A siphonophore in the waters off Hawaii

I was snorkeling recently when I saw this strange tubular stringy thing. That’s not a scientific term. My first thought was that it was a Chained Salp, a tunicate that is a colony of individual Salps. But this one seemed a bit different. There was the main tube, but also thinner strings hanging off it.

I started taking photos, which was a bit of a trick in the lumpy swell. I wasn’t worried about getting too close since Chained Salps are harmless. I wasn’t worried until I got too close and realized I’d been stung on the hand by some those tendrils! That was enough for me and I headed to shore.

Back at the house, I couldn’t identify it in my book so I emailed a fellow snorkeler who is well-versed in these sort of things. She had encountered these before and identified it as a Siphonophore (Thanks, Wendy.). Like the Chained Salp, this is a colony of individuals, but unlike the harmless salps, siphonophores have stinging tentacles which they use to catch prey.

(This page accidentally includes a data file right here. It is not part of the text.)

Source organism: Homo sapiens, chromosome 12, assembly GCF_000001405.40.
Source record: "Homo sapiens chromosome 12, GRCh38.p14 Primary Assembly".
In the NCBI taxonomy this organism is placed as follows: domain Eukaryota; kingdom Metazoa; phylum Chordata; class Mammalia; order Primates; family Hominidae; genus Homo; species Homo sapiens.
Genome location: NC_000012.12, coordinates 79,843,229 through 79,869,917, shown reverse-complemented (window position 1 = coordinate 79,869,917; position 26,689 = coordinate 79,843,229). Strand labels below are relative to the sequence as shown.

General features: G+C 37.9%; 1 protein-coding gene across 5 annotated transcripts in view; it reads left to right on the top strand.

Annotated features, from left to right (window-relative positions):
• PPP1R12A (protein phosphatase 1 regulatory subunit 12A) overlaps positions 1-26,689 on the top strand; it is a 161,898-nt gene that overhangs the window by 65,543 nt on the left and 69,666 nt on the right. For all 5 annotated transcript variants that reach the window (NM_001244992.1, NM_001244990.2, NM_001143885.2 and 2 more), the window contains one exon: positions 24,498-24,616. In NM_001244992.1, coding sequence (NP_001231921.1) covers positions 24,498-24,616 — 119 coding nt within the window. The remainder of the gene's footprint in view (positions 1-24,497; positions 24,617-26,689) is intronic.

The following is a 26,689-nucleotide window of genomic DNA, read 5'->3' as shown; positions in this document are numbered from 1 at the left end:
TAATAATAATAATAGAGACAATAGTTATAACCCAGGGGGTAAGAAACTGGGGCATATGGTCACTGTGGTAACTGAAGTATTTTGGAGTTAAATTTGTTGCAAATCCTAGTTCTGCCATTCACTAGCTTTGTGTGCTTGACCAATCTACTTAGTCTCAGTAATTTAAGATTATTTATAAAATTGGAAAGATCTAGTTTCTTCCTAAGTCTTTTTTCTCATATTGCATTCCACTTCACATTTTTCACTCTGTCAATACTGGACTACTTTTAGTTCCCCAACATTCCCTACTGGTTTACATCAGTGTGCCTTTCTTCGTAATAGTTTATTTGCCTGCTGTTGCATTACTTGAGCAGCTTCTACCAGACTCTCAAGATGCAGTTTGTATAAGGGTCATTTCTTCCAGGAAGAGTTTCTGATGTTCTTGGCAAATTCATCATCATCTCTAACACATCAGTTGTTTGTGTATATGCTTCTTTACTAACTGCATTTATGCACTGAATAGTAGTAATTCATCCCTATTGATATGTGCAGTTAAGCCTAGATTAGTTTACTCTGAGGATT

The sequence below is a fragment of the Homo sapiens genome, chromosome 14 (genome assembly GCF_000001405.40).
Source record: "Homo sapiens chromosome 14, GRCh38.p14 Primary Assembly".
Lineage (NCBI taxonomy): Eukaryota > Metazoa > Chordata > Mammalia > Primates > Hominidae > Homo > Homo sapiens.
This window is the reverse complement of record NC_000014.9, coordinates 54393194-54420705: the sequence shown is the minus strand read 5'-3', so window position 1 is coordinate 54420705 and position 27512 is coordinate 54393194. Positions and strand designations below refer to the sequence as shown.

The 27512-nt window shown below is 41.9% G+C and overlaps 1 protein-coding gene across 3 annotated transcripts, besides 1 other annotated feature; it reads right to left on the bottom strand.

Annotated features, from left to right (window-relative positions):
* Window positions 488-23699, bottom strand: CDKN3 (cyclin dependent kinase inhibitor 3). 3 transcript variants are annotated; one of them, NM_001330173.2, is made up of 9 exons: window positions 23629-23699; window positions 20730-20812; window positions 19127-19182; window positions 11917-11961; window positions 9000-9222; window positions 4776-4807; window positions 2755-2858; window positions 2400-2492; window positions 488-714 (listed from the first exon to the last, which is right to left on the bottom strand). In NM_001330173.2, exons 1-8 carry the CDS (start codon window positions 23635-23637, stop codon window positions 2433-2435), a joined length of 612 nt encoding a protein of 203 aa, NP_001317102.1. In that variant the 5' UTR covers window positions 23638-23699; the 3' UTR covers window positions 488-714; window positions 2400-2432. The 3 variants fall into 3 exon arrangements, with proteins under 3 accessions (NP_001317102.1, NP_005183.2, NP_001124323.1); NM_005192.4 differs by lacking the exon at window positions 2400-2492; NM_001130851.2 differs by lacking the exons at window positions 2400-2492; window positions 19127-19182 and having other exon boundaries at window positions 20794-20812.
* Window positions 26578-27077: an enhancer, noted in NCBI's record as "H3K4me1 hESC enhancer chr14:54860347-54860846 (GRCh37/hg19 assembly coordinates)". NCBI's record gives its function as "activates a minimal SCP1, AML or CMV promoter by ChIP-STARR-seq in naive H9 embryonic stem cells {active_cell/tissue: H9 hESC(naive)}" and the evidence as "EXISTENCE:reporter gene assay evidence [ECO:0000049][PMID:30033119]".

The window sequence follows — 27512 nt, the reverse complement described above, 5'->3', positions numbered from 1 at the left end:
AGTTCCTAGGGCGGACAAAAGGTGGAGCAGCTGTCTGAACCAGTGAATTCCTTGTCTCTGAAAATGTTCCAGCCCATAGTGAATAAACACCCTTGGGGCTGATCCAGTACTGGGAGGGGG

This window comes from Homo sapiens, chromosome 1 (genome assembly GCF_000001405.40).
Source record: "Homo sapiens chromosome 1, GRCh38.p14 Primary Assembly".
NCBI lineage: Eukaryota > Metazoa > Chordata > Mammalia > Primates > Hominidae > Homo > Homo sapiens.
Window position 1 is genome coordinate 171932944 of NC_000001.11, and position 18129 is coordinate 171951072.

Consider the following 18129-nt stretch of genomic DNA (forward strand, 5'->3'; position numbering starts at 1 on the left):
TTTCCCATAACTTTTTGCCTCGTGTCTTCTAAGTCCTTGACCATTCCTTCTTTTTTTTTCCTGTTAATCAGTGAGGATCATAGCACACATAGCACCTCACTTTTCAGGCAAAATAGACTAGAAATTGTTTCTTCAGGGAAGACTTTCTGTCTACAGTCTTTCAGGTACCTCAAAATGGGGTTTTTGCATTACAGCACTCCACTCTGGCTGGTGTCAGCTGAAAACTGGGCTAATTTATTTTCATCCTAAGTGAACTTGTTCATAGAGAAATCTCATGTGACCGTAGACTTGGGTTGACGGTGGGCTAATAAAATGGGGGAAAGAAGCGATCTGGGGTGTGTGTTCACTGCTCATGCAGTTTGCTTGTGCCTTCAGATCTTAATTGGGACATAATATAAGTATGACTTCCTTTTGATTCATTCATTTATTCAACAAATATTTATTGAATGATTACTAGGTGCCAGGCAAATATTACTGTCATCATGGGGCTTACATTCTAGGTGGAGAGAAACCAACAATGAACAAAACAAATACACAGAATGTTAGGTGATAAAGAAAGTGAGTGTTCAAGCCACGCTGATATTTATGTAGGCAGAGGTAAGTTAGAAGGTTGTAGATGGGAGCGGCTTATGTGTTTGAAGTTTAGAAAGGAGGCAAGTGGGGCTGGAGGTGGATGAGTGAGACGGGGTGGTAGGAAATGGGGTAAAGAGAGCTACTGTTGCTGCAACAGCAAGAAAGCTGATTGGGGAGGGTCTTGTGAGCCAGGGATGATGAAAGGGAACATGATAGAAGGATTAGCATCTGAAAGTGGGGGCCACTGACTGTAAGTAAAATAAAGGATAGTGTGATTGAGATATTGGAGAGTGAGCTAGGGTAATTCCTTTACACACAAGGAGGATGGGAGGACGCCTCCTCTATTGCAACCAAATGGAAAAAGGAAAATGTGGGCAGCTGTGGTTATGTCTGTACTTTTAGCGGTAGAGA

Possibly the best known Siphonophore is the Portugese Man-Of-War, one of which had stung a fellow snorkeler just a few days earlier. His wounds were very painful, but I got off easily, with just red welts and a mild burning sensation for a couple of hours.

A siphonophore in the waters off Hawaii

7 thoughts on “Siphonophore

    1. Graham Post author

      I knew the man of war was one, but I didn’t realize there were a lot of other members in the family, otherwise I’d have been more careful around it!


Comments are closed.